In 2019, a Facebook content moderator in Nairobi, Daniel Motaung, who was paid USD 2.20 per hour, was fired. He was working for one of Meta’s largest outsourcing partners in Africa, Sama, which brands itself as an “ethical AI” outsourcing company, and is headquartered in California. Motaung led a unionisation attempt with more than 100 colleagues, fighting for better wages and working conditions.
Fellow employee testimonies characterised Sama’s workplace filled with intimidation, mental trauma and alleged union busting efforts. Moutang suffers from post-traumatic stress disorder (PTSD), and is now suing Meta and Sama in a Nairobi court, alleging that he and his ex-colleagues are victims of human trafficking, forced labour and union-busting. In response to Motaung speaking about his experiences on a panel alongside another Facebook whistleblower, Frances Haugen, Sama’s lawyer has requested for the court to order Motuang and his lawyers to refrain from speaking in public, specifically asking the judge to “crack the whip.”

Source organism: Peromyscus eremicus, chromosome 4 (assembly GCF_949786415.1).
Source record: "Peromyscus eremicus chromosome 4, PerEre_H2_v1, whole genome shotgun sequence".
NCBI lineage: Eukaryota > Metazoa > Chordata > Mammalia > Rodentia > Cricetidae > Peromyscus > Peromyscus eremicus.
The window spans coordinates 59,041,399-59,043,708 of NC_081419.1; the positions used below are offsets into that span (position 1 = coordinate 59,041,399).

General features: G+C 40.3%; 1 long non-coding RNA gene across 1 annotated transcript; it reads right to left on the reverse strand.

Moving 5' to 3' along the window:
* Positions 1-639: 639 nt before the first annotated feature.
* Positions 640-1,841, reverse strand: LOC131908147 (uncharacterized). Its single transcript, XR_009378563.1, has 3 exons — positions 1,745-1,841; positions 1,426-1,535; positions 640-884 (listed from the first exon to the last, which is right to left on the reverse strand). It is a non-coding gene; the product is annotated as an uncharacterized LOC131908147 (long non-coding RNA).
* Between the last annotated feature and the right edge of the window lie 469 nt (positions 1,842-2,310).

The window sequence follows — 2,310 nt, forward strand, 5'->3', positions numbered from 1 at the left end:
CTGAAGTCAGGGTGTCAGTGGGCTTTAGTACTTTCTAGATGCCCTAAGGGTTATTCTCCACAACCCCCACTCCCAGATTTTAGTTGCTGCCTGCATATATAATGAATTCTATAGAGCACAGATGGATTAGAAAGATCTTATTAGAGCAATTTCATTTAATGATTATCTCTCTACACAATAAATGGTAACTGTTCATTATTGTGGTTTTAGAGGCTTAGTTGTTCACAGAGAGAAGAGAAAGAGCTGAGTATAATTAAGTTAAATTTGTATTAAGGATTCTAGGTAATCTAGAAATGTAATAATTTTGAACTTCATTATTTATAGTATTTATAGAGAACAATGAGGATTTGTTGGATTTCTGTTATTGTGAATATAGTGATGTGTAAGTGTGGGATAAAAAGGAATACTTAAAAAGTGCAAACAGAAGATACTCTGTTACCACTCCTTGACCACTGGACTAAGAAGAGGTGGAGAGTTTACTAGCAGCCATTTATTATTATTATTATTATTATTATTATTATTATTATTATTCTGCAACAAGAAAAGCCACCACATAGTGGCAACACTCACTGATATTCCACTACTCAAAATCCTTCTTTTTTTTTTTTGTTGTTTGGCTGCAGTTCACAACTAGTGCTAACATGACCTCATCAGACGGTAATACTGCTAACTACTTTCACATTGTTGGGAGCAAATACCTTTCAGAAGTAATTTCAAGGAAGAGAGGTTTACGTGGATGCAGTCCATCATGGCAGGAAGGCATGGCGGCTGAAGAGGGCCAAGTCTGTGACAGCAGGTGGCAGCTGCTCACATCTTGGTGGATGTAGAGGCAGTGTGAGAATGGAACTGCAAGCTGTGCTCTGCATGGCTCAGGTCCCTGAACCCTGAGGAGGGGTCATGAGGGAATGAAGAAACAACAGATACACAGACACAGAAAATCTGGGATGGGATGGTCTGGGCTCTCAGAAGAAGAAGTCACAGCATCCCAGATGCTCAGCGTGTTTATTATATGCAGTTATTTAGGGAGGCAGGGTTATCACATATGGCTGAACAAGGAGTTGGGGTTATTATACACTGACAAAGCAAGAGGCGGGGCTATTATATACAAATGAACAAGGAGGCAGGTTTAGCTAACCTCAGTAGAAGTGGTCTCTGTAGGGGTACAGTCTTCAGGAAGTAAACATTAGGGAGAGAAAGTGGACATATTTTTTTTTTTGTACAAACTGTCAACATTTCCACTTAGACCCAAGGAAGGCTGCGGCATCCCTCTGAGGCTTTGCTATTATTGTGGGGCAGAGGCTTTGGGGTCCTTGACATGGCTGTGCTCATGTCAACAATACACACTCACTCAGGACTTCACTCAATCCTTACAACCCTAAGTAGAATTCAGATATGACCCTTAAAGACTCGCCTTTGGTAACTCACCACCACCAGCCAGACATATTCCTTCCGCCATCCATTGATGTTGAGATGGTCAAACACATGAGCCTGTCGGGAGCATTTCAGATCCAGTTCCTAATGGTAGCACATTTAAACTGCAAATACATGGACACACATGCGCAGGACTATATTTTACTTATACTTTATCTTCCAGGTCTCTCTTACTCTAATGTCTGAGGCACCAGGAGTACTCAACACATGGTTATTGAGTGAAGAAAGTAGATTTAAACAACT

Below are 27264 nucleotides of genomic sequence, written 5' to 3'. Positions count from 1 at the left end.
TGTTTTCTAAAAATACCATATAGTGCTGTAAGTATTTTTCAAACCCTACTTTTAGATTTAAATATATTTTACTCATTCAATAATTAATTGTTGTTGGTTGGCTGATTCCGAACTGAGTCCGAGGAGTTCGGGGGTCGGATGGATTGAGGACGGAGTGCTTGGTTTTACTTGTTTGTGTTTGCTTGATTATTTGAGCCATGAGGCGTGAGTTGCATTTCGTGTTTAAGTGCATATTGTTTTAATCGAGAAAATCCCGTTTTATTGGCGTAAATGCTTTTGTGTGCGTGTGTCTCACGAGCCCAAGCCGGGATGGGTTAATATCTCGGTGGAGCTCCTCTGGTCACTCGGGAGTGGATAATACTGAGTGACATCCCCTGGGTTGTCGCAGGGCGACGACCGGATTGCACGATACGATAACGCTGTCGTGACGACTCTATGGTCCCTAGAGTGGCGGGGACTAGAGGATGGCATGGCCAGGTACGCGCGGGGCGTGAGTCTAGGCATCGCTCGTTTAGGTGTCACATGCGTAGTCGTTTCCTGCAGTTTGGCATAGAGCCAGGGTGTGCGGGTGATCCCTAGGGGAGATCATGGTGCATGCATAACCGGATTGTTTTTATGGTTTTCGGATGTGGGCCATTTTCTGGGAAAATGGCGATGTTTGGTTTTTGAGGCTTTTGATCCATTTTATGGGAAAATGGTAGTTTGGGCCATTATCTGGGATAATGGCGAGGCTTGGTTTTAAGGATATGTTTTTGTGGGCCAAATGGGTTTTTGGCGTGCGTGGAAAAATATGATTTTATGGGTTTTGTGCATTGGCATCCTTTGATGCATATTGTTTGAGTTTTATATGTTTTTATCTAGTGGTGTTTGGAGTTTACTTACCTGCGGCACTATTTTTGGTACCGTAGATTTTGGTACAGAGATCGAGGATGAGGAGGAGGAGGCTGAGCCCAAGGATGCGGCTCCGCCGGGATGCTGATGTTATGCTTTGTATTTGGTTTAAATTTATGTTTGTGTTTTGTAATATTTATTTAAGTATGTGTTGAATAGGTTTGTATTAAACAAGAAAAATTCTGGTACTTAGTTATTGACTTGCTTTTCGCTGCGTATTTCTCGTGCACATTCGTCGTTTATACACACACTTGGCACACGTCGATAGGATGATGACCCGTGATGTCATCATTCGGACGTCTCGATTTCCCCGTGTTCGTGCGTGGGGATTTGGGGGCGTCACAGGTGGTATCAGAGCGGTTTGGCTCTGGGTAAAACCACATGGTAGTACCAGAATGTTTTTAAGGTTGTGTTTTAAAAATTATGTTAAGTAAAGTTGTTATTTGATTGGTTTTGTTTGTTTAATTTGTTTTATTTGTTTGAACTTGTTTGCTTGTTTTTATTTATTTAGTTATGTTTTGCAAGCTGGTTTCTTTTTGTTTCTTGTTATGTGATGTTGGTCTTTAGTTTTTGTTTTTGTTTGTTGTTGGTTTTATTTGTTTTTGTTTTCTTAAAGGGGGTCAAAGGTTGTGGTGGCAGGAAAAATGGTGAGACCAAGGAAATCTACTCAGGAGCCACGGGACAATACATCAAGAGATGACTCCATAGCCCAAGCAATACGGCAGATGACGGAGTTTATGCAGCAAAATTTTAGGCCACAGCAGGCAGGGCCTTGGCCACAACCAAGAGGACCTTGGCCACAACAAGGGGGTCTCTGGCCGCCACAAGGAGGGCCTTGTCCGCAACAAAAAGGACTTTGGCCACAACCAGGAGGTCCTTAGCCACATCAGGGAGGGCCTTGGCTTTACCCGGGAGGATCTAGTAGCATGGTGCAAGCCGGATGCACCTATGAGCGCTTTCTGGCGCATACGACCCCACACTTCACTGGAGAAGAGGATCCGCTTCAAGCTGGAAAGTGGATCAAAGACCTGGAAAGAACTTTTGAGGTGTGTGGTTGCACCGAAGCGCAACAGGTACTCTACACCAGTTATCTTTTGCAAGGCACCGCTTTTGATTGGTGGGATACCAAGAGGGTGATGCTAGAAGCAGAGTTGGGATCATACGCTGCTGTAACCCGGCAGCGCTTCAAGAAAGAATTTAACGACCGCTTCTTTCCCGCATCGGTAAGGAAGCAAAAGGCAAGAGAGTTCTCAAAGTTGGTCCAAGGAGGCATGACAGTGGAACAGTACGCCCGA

Racial justice advocates have condemned Meta for attempting to selectively silence racialised whistleblowers like Motaung. This stands in stark contrast with Haugen, who has not faced similar attempts of silencing. Meta’s racist practices are rampant, from discriminating against Black users on the platform, to employees of its subcontractors. Tech companies’ globally outsourced exploitation continues to proliferate from Ireland, to the Philippines. Workers take on insurmountable dangers simply by trying to make a decent living to survive. Demanding better worker and whistleblower protections should be at the core of attempts to regulate private tech companies.
See: Facebook Attempts to Silence Black Whistleblower at TIME.
Picture by Aart Verrips for the original TIME article.